Nicole Brandfon and her fiance, Adam Alonso, will hop on a plane from Florida to South America early next year for a destination wedding. The international trip wasn’t their original plan, but it’s saving them money.
The couple, engaged since last June, had been dreaming of holding their wedding in Miami, where they both work and reside. But as they started to plan, the duo quickly realized prices were out-of-reach and venue availability was slim to none for their intended timeframe, either in late 2022 or early 2023.
“We spent three or four months looking at a lot of different venues and realized that we weren’t going to be able to afford Miami,” said Brandfon, a 29-year-old account director at a public relations agency.
Brandfon and Alonso’s decision to marry abroad is just one example of how couples are getting creative to contend with the rising costs of putting on a wedding. Vendors are overbooked with pent-up demand created by the Covid pandemic. They’re also facing supply chain headwinds leading to shortages. At the same time, inflation is driving up the cost of everything from food to labor.
As a result, many couples are making trade-offs and rethinking priorities — opting for the dream wedding gown or the open bar over the extravagant floral arrangements.
Brandfon and Alonso will say “I do” in February in the Caribbean coast town of Cartagena, Colombia, at a fraction of the cost they were quoted closer to home. Now they’re able to have a wedding planner, and they intend to serve a variety of foods at a full-seated dinner, according to Brandfon.
“Florida, or anywhere in the U.S., really,” she said, “if we wanted anything extra it seemed like it was going to be another couple thousands of dollars.”
Cutting line items
Nearly 7 million couples in the U.S. are expected to tie the knot in the next three years, according to industry research firm the Wedding Report. The pandemic delayed weddings for many of them and accelerated relationship timelines for others, spurring engagements between partners who spent more time together — and enjoyed the extra company — when lockdowns persisted.
This year, couples are expected to host roughly 2.5 million weddings, a 30% increase from the prior year and a number not seen in four decades, according to the Wedding Report. In the next two years, the number is expected to taper off slightly, the national trade group says, but not by much. Americans are projected to plan 2.24 million weddings next year, and 2.17 million the year after.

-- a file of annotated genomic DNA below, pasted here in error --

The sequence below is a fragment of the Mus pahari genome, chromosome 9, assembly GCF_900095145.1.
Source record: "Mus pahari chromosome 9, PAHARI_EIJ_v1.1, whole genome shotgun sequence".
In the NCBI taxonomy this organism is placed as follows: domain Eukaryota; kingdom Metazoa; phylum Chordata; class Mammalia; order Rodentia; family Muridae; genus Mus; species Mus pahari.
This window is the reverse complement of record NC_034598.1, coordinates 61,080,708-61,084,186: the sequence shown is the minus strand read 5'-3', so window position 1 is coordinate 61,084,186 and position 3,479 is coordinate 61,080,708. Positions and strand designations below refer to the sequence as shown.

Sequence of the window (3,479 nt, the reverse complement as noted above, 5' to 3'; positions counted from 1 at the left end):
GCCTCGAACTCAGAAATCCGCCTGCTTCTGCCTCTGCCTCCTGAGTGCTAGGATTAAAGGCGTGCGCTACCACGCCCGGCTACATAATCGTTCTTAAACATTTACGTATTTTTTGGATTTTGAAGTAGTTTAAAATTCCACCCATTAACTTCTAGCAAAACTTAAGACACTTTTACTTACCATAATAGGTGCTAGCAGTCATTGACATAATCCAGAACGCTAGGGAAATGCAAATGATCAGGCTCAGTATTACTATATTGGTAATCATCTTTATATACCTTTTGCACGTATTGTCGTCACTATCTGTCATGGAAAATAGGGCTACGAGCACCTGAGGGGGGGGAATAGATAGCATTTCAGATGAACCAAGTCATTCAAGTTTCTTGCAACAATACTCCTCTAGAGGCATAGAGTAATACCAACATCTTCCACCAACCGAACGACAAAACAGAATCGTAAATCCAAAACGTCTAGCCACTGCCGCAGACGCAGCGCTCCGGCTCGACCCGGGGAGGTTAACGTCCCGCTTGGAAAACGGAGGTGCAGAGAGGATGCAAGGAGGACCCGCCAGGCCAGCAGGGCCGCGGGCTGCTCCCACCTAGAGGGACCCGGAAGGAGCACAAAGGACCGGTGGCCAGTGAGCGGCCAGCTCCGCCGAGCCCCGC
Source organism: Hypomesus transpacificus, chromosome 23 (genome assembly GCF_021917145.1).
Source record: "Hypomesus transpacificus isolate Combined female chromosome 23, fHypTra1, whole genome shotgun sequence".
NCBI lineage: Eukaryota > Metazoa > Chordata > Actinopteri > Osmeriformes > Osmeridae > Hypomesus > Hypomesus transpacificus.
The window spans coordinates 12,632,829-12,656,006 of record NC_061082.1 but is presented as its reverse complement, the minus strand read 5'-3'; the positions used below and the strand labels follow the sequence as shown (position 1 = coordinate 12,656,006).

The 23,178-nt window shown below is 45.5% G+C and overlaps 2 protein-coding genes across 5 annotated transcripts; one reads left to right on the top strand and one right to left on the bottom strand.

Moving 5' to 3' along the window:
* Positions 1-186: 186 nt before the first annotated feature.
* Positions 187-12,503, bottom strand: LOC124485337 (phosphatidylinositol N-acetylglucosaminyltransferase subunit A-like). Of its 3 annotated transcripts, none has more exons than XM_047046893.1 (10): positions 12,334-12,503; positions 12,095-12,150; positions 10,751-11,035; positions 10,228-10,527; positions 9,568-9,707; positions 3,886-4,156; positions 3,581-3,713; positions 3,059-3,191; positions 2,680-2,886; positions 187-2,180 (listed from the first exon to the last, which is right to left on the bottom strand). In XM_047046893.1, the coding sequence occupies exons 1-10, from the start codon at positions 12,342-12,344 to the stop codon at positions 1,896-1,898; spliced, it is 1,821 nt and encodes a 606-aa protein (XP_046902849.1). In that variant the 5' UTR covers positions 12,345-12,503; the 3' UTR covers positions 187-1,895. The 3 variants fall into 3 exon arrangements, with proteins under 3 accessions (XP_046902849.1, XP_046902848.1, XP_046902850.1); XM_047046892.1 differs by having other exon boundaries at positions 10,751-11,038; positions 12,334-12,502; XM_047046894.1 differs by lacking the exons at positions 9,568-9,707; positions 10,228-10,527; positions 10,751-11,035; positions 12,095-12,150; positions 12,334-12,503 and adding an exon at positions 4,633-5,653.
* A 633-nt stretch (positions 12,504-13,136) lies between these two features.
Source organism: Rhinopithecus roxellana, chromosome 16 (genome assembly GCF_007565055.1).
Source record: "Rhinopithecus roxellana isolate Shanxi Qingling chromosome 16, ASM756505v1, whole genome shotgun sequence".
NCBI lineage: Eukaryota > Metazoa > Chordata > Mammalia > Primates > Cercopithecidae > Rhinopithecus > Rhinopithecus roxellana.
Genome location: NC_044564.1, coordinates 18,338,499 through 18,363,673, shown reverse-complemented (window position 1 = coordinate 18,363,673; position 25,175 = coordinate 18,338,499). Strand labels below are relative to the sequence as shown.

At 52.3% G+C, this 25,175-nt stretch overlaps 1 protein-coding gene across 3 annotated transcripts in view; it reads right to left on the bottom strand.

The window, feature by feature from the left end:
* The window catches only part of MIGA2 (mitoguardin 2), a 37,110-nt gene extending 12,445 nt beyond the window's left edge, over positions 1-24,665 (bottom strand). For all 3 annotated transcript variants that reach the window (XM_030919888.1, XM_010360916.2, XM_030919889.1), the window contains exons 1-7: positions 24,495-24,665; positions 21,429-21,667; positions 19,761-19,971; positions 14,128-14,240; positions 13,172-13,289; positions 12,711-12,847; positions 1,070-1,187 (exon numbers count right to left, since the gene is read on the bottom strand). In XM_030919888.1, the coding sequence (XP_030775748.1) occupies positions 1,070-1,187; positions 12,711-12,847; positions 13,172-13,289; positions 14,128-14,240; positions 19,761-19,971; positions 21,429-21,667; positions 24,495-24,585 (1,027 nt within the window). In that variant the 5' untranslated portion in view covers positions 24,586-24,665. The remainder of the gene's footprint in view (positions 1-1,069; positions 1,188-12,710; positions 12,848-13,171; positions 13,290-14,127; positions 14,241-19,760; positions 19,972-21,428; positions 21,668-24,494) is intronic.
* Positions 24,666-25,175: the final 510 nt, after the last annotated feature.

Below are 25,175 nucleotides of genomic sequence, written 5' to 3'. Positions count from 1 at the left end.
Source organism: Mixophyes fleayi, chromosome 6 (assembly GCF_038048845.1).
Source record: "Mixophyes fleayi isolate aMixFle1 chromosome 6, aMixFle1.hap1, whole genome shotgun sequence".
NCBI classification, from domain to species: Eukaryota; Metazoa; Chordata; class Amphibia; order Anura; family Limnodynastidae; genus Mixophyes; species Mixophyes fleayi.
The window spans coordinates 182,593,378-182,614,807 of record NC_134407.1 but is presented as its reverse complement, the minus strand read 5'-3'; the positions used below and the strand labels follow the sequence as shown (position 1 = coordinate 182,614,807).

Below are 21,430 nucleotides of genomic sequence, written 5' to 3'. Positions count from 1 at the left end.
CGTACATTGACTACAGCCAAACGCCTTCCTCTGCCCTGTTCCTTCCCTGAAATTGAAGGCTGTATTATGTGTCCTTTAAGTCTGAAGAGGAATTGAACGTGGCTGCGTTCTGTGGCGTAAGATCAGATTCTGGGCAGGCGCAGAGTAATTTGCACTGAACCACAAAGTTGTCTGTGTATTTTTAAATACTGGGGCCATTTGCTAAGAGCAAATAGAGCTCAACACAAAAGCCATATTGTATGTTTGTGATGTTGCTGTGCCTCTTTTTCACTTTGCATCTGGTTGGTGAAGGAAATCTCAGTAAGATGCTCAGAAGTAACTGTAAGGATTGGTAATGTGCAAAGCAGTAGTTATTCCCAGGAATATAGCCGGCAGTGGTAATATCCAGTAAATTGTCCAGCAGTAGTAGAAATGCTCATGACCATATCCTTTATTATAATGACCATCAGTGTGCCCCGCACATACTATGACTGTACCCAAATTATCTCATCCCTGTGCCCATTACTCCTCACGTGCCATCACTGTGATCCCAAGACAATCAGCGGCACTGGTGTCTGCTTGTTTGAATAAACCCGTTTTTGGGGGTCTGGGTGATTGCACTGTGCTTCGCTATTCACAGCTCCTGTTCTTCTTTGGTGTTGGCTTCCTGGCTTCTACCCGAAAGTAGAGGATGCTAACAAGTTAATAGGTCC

The amount that couples are spending to tie the knot keeps creeping up, too. In 2021, the average couple spent $27,063 on their wedding, according to the Wedding Report, up from about $24,700 per couple in 2019. In 2020, around the onset of the pandemic, many couples opted for smaller ceremonies with fewer frills and spent an average of $20,286.
As celebrations roar back, couples are finding line items they can cut.
More couples are choosing to host weekday weddings, said Kim Forrest, a senior editor at WeddingWire. That helps with limited venue availability, but it comes with a cost advantage too: Some venues offer discounts for events to be held on less-frequented days in the middle of the week.
The Biltmore Estate in Asheville, North Carolina, for example, charges a $10,000 facility fee for the property’s Deerpark venue for a Saturday wedding this fall. For a Friday or Sunday, the fee will run you $8,000.
Forrest also noted that weddings held in the South tend to be less expensive than those in the Northeast, with cities like Boston and New York driving up the national average.
Prices on key wedding expenses are projected to be “much higher” this year than in recent years, in large part due to heightened food, labor and transportation costs, said Shane McMurray, founder of the Wedding Report. Plus, vendors that are seeing demand for bookings spike now have the ability to name their price, he said.
“These are the things that people care about the most — the food and the bar, the photography services, and of course the venue,” he said. “Guest counts are also up, and that’s going to cost more money.”
That means couples could make sacrifices elsewhere along the planning process, he said, which would be a loss for some vendors. Couples might de-prioritize paying for a wedding planner, for example, so long as they don’t mind doing the extra work themselves.
Couples spend less money, on average, on beauty and spa services, a ceremony officiant and party favors for their wedding guests, according to data from the Wedding Report. There’s more flexibility with these items to find less-costly options that will still get the job done, McMurray said. Add-ons like a photo booth or a videographer are commonly nixed altogether to stay within budget.